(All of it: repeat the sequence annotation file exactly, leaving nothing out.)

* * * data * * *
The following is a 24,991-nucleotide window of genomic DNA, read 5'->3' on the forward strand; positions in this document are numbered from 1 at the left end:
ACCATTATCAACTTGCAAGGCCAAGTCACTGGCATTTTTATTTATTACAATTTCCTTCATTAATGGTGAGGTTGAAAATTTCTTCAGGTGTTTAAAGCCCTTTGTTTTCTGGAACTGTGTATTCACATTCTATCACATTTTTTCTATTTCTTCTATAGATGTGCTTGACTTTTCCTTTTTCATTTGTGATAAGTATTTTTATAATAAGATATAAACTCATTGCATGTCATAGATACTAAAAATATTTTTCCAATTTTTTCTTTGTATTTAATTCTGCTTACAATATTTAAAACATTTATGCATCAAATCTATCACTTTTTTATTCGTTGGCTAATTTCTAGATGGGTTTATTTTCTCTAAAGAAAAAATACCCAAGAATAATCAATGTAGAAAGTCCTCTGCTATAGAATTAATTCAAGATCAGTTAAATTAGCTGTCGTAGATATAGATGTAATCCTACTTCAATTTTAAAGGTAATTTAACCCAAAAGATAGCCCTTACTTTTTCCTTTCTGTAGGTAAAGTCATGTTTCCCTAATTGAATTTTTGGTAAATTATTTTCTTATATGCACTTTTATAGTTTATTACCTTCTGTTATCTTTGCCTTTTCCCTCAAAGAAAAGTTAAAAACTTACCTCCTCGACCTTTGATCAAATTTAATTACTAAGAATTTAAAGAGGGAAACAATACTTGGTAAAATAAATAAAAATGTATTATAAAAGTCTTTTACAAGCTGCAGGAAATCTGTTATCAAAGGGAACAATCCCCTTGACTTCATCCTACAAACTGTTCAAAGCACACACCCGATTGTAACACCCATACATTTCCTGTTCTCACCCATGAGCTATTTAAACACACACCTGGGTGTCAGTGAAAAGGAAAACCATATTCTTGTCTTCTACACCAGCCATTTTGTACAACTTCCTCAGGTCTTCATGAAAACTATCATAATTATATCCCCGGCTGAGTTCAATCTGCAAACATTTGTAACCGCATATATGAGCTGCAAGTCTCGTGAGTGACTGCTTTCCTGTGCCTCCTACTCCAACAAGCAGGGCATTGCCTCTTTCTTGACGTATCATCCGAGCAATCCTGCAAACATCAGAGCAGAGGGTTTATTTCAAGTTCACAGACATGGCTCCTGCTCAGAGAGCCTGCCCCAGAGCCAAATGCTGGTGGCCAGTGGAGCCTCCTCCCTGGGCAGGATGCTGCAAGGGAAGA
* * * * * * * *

The following is a 24,991-nucleotide window of genomic DNA, read 5'->3' on the forward strand; positions in this document are numbered from 1 at the left end:
ACCATTATCAACTTGCAAGGCCAAGTCACTGGCATTTTTATTTATTACAATTTCCTTCATTAATGGTGAGGTTGAAAATTTCTTCAGGTGTTTAAAGCCCTTTGTTTTCTGGAACTGTGTATTCACATTCTATCACATTTTTTCTATTTCTTCTATAGATGTGCTTGACTTTTCCTTTTTCATTTGTGATAAGTATTTTTATAATAAGATATAAACTCATTGCATGTCATAGATACTAAAAATATTTTTCCAATTTTTTCTTTGTATTTAATTCTGCTTACAATATTTAAAACATTTATGCATCAAATCTATCACTTTTTTATTCGTTGGCTAATTTCTAGATGGGTTTATTTTCTCTAAAGAAAAAATACCCAAGAATAATCAATGTAGAAAGTCCTCTGCTATAGAATTAATTCAAGATCAGTTAAATTAGCTGTCGTAGATATAGATGTAATCCTACTTCAATTTTAAAGGTAATTTAACCCAAAAGATAGCCCTTACTTTTTCCTTTCTGTAGGTAAAGTCATGTTTCCCTAATTGAATTTTTGGTAAATTATTTTCTTATATGCACTTTTATAGTTTATTACCTTCTGTTATCTTTGCCTTTTCCCTCAAAGAAAAGTTAAAAACTTACCTCCTCGACCTTTGATCAAATTTAATTACTAAGAATTTAAAGAGGGAAACAATACTTGGTAAAATAAATAAAAATGTATTATAAAAGTCTTTTACAAGCTGCAGGAAATCTGTTATCAAAGGGAACAATCCCCTTGACTTCATCCTACAAACTGTTCAAAGCACACACCCGATTGTAACACCCATACATTTCCTGTTCTCACCCATGAGCTATTTAAACACACACCTGGGTGTCAGTGAAAAGGAAAACCATATTCTTGTCTTCTACACCAGCCATTTTGTACAACTTCCTCAGGTCTTCATGAAAACTATCATAATTATATCCCCGGCTGAGTTCAATCTGCAAACATTTGTAACCGCATATATGAGCTGCAAGTCTCGTGAGTGACTGCTTTCCTGTGCCTCCTACTCCAACAAGCAGGGCATTGCCTCTTTCTTGACGTATCATCCGAGCAATCCTGCAAACATCAGAGCAGAGGGTTTATTTCAAGTTCACAGACATGGCTCCTGCTCAGAGAGCCTGCCCCAGAGCCAAATGCTGGTGGCCAGTGGAGCCTCCTCCCTGGGCAGGATGCTGCAAGGGAAGA